By Ingeborg de Koningh
The Dutch Energy Agreement (Energieakkoord) was initiated in 2013 to “lay a basis for a widely supported, robust and future-proof energy- and climate policy and more sustainable economic growth.” To achieve these goals, the 2015 Progress Report notes a necessity for a long-term vision. Yet, Pierson (2004) states that institutional design may be limited exactly for reasons short-term horizons of those creating the institution.
It is worthwhile noting that Trouw has recently called a “Code Orange” for the Energy Agreement, as two of the five main goals will not be met already with the current developments. One of them is the goal to generate 14 percent of all electricity through renewable energy by 2020. The only way to achieve this objective would be through the construction of wind energy parks; yet plans meet much resistance and postponement. As a reason for this delay, Greenpeace’s Joris Thijssen points towards the VNO-NCW for blocking policies due to its representation of companies with invested interests in the current fossil energy provisions. Or in Pierson’s words, many of those involved have dedicated assets specific to those institutions perpetuating fossil fuel exploitation. As these assets cannot be reallocated to renewable energies, they incentivize the actors to remain at the status-quo, contributing to the resilience of the ‘non-green’ institutions..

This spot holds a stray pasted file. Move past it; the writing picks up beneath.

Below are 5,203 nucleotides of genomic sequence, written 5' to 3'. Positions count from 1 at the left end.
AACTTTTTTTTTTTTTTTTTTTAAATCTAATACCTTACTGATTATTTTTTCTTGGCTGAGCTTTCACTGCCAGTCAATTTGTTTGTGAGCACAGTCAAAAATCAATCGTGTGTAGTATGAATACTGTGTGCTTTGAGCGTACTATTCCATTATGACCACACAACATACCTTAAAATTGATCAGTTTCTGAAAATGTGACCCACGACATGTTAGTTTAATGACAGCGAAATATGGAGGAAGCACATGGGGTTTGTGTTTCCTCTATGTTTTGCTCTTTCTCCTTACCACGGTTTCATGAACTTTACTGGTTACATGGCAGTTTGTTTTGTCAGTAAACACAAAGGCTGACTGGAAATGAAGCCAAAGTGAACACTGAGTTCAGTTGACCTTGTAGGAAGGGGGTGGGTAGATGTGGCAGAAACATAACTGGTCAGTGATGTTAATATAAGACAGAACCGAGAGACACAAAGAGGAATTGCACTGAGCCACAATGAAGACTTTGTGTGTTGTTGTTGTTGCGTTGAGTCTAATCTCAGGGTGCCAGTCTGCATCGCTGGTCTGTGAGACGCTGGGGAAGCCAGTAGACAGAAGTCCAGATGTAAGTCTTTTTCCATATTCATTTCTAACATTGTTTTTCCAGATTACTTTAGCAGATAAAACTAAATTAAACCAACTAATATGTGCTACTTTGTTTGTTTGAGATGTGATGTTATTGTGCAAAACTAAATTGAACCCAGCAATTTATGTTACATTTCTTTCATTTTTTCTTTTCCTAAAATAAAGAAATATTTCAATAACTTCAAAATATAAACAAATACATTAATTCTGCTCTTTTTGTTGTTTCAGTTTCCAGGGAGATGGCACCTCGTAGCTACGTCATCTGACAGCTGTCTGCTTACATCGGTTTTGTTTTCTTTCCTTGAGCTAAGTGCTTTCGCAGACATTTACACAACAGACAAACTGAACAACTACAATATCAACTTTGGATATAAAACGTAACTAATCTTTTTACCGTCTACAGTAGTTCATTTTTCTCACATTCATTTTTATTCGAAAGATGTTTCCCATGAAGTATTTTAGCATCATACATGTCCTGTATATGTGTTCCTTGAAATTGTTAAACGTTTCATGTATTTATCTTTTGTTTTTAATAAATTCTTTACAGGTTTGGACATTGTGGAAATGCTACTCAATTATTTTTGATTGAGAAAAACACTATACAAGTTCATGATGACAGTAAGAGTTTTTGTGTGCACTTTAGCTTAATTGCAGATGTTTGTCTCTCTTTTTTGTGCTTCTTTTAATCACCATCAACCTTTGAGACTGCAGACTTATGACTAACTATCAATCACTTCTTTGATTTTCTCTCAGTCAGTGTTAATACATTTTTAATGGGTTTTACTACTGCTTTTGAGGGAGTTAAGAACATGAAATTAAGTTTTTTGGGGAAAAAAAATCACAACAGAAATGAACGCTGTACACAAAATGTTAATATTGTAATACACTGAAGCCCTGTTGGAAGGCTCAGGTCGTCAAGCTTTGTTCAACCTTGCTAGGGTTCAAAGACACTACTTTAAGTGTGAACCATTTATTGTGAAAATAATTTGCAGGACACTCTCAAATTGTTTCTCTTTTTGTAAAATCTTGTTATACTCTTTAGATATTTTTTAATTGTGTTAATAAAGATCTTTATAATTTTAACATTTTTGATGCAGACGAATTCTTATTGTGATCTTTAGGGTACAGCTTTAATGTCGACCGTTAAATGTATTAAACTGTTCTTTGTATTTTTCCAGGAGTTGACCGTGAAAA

So where the design of the Energy Agreement calls for a long-term vision, the conditions in which the institutions it wishes to change are vested seem very resilient due to the assets of the stakeholders the Agreement directs itself to. Here, those actors operate under a short-term vision instead, mostly concerned with the short-term impacts of transitioning to renewable energy. Ironically, whilst the Energy Agreement was constructed by actors with a long-term horizon, it is limited in its implementation by actors acting on short-term basis.
N.B picture from the 2015 Progress Report of the Dutch Energy Agreement. Bubbles say: “Energy policy requires a long term vision” and “...but do not forget the short term!”